Ghazal 15, Verse 7


farsh se taa ((arsh vaa;N :tuufaa;N thaa mauj-e rang kaa
yaa;N zamii;N se aasmaa;N tak so;xtan kaa baab thaa

1) from carpet to heavens, there, was a typhoon/storm of a wave of color
2) here, from earth to sky was a section/matter of burning


:tuufaan : 'A violent storm of wind and rain, a tempest, typhoon; a flood, deluge, inundation; the universal deluge; a flood or torrent'. (Platts p.754)


baab : 'Door, gate; chapter, section, division (of a book), head, heading; subject, affair, business, topic, matter'. (Platts p.117).


That is, there vivid, colorful, luxurious enjoyments were taking place; and here, we were burning. With 'a matter of burning' the past, present, and future tenses are all intended. The subtlety is that the poet has concealed the extension of time that would be found in the conjugation of so;xtan . The second aspect that also emerges is that here, earth and heaven were capable of starting fires. (16)

[See also his comment in the discussion of {194,4}.]

== Nazm page 16

Bekhud Dihlavi:

In this verse he has changed the order. In the first line he has shown the situation of the beloved. He says, from the earth to the sky, there, a storm of waves of happiness had arisen (he has used for 'abundance' the word :tuufaan ). Here, from ground to sky was filled with fire to burn us; that is, longing, regret, envy of the Rival, a turmoil of love, restlessness of the heart-- all these disasters were giving us trouble. The beauty with which, from opening-verse to closing-verse [of this 'verse-set'], he has presented the situations of himself and the beloved-- the pleasure of this, people of taste can enjoy. (33)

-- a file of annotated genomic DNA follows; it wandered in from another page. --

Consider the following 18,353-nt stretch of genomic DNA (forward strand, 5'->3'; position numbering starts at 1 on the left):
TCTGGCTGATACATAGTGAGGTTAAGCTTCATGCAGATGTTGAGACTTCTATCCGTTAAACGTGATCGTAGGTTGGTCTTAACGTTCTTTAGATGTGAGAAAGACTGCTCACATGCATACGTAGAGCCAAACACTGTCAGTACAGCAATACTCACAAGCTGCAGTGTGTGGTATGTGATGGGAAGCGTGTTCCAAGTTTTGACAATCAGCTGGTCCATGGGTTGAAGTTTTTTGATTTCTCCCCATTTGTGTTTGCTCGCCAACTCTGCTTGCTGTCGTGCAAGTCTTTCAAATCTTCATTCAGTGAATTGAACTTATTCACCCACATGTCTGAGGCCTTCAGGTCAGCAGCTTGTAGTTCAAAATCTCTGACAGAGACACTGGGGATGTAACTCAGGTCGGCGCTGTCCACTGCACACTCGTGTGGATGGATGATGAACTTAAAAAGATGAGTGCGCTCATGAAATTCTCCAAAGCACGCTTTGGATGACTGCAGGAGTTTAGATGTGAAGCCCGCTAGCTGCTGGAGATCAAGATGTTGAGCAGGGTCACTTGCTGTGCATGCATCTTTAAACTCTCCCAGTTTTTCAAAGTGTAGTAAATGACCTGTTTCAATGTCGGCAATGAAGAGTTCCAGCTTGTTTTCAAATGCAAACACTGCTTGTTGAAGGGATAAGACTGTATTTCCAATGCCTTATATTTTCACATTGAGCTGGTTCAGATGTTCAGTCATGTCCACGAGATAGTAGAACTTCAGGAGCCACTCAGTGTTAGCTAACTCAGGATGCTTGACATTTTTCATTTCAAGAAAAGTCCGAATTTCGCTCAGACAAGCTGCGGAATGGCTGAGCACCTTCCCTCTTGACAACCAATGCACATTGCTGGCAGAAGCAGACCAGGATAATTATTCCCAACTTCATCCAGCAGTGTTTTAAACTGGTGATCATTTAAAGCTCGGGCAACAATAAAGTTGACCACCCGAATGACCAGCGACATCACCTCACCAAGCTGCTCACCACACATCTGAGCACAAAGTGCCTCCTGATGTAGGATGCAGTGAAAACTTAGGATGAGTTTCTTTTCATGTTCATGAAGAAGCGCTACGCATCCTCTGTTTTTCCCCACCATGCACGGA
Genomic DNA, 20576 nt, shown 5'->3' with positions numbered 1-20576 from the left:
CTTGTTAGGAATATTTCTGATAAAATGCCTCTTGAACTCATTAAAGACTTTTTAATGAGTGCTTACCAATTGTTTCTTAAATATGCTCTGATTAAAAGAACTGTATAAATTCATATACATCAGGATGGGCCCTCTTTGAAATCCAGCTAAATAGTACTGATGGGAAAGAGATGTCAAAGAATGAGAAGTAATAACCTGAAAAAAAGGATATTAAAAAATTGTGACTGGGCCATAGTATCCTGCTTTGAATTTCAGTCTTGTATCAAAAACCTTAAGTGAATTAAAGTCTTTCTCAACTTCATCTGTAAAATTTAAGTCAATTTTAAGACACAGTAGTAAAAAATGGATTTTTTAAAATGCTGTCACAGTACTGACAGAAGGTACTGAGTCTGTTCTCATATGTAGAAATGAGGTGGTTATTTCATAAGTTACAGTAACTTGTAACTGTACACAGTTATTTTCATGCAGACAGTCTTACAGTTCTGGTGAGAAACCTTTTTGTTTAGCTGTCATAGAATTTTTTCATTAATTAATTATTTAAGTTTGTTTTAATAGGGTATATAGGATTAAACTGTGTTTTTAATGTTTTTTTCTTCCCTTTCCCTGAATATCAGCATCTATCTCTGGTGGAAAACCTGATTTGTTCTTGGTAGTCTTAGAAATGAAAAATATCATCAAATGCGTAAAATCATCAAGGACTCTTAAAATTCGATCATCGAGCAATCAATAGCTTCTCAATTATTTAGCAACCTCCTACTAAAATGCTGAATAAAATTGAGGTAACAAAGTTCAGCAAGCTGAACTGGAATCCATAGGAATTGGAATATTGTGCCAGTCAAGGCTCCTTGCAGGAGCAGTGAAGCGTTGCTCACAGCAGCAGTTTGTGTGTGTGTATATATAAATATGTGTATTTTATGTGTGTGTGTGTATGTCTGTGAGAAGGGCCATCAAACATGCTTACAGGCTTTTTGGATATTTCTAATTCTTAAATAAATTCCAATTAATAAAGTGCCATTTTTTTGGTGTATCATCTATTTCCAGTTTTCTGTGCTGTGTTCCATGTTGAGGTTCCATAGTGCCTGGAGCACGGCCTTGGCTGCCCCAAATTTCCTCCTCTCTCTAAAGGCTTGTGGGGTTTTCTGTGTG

SKY verses: {3,12x}; {15,7}; {15,15}; {15,16x}; {27,8}; {43,3}; {47,4x}; {50,1}; {51,6x}; {51,10x}; {64,3}; {66,5}; {68,5}; {105,2}; {111,3}; {110,7}; {131,3}; {132,6}; {132,8x}; {136,1}; {138,1}; {148,8}; {177,7}; {217,4}; {234,1}; {234,5}

This verse marks the end of a sort of quasi-'verse-set' that begins with {15,2}. To leave the beloved in a typhoon of color-waves and the lover in a realm of unmoving, undifferentiated fire is not a bad end to this sequence of 'here-there' verses.

The beloved's universe extends from a carpet to the celestial heavens; the lover has merely the plainer earth and sky. The beloved has brilliant, radiant surges of color that form a 'typhoon' of 'waves' of beauty like a flood. If she has water imagery, the lover has fire colors-- he lives in a realm of unwaving, unsurging, timeless burning.

On the complexities of baab see {7,1}.